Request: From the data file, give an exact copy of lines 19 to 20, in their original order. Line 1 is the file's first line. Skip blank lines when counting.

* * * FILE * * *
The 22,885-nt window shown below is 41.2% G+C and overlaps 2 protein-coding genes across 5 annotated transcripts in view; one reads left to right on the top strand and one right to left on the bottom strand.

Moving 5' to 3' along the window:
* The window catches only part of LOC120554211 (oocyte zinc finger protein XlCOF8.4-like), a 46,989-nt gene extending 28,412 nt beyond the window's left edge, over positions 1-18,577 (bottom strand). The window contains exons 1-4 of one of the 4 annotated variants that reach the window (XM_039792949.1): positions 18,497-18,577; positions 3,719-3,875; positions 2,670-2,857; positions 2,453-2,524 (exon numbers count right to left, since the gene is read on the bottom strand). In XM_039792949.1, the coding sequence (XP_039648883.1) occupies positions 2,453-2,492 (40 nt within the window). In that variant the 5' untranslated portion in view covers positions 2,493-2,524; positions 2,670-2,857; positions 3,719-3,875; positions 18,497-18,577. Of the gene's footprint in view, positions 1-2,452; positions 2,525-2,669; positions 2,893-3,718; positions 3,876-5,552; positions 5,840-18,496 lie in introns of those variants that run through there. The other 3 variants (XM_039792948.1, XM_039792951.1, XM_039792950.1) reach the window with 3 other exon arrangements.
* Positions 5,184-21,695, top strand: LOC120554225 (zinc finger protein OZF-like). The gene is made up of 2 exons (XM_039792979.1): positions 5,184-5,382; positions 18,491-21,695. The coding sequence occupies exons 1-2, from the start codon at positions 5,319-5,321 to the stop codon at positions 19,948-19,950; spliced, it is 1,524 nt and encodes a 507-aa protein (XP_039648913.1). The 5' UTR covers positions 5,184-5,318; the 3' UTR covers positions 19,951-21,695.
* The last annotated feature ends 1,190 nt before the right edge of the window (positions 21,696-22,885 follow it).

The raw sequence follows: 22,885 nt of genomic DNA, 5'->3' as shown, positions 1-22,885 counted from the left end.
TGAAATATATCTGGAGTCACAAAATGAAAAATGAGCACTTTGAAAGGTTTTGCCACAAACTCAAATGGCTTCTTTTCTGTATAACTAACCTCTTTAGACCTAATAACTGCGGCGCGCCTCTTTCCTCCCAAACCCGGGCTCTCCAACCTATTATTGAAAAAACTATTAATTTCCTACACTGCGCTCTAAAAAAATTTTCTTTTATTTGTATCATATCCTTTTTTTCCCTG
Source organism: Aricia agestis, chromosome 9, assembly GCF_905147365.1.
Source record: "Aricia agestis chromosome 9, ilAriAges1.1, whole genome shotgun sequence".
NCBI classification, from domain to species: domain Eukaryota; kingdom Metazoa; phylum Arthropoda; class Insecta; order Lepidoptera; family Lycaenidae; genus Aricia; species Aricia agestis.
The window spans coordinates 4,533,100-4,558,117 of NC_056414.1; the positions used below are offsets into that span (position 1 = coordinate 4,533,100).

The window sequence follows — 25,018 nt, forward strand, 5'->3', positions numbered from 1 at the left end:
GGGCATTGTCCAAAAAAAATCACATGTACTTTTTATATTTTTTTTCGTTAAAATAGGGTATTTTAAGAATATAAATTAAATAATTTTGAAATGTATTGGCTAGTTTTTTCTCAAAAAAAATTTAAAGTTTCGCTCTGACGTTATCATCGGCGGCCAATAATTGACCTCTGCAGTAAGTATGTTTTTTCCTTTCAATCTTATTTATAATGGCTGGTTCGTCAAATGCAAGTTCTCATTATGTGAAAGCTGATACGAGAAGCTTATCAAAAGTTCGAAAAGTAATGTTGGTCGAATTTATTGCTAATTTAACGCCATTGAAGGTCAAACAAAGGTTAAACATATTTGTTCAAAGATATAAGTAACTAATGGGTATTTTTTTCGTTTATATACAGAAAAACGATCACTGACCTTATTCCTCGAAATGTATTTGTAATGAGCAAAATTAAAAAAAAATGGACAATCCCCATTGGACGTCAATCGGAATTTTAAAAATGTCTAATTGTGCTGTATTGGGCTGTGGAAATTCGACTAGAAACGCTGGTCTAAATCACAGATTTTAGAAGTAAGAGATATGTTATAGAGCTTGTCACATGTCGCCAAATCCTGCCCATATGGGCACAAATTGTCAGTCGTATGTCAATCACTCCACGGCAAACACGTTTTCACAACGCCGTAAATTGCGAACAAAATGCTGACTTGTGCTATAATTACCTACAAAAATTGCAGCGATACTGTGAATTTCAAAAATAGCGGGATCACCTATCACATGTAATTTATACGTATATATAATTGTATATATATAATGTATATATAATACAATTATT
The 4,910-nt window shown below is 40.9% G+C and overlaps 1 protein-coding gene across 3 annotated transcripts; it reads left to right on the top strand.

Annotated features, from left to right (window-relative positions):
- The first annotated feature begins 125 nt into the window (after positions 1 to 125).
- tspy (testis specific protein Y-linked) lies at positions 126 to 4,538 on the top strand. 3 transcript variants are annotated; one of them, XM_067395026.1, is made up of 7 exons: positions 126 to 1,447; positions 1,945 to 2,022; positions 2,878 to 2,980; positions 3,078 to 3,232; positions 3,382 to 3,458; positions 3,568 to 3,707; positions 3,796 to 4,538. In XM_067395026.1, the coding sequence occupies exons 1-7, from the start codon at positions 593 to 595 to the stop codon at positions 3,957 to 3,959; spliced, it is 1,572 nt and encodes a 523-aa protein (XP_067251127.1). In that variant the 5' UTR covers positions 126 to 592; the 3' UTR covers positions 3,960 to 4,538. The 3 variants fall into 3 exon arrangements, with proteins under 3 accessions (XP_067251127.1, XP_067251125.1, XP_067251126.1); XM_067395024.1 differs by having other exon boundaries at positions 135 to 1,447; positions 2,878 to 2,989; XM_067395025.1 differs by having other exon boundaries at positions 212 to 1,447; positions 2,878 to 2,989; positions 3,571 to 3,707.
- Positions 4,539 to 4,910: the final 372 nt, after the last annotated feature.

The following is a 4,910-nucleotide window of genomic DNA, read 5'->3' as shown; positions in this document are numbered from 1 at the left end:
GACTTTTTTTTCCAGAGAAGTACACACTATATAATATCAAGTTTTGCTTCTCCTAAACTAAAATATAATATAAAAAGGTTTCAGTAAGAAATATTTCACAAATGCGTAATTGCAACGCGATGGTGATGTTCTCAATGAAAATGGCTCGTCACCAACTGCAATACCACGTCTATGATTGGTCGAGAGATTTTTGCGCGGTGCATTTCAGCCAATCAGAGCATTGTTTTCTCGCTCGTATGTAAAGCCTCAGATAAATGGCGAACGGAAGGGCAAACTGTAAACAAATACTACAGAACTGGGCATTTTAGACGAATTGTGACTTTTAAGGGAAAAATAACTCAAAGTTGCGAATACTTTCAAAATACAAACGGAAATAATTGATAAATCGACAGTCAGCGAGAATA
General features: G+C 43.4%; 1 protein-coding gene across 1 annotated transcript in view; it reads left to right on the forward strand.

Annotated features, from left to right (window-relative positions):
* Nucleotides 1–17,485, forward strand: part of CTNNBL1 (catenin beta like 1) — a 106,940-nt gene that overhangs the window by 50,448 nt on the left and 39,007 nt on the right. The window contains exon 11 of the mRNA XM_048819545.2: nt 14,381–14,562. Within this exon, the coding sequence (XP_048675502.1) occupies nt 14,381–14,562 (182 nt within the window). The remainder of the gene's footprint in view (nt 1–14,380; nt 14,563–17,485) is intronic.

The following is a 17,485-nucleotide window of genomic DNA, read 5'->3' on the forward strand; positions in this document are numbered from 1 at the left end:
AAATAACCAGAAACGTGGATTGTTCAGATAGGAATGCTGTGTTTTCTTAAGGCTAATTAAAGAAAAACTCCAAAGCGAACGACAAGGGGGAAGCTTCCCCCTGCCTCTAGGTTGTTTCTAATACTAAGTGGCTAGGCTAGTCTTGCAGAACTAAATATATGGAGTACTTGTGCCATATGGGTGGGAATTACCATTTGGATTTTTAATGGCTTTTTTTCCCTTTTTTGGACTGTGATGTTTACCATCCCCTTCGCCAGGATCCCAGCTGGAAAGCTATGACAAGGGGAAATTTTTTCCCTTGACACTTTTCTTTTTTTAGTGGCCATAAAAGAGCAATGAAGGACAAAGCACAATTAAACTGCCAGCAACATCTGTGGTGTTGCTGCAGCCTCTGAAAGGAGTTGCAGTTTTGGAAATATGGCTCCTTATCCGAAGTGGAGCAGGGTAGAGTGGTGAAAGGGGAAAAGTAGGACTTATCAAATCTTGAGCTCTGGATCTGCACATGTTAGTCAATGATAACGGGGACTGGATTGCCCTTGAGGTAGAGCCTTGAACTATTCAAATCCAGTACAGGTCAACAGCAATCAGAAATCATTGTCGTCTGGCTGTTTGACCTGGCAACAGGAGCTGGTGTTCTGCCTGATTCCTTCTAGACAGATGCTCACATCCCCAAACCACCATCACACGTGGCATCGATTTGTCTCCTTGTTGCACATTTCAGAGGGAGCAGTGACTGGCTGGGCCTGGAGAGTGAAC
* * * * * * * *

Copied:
The following is a 4,910-nucleotide window of genomic DNA, read 5'->3' as shown; positions in this document are numbered from 1 at the left end:
GACTTTTTTTTCCAGAGAAGTACACACTATATAATATCAAGTTTTGCTTCTCCTAAACTAAAATATAATATAAAAAGGTTTCAGTAAGAAATATTTCACAAATGCGTAATTGCAACGCGATGGTGATGTTCTCAATGAAAATGGCTCGTCACCAACTGCAATACCACGTCTATGATTGGTCGAGAGATTTTTGCGCGGTGCATTTCAGCCAATCAGAGCATTGTTTTCTCGCTCGTATGTAAAGCCTCAGATAAATGGCGAACGGAAGGGCAAACTGTAAACAAATACTACAGAACTGGGCATTTTAGACGAATTGTGACTTTTAAGGGAAAAATAACTCAAAGTTGCGAATACTTTCAAAATACAAACGGAAATAATTGATAAATCGACAGTCAGCGAGAATA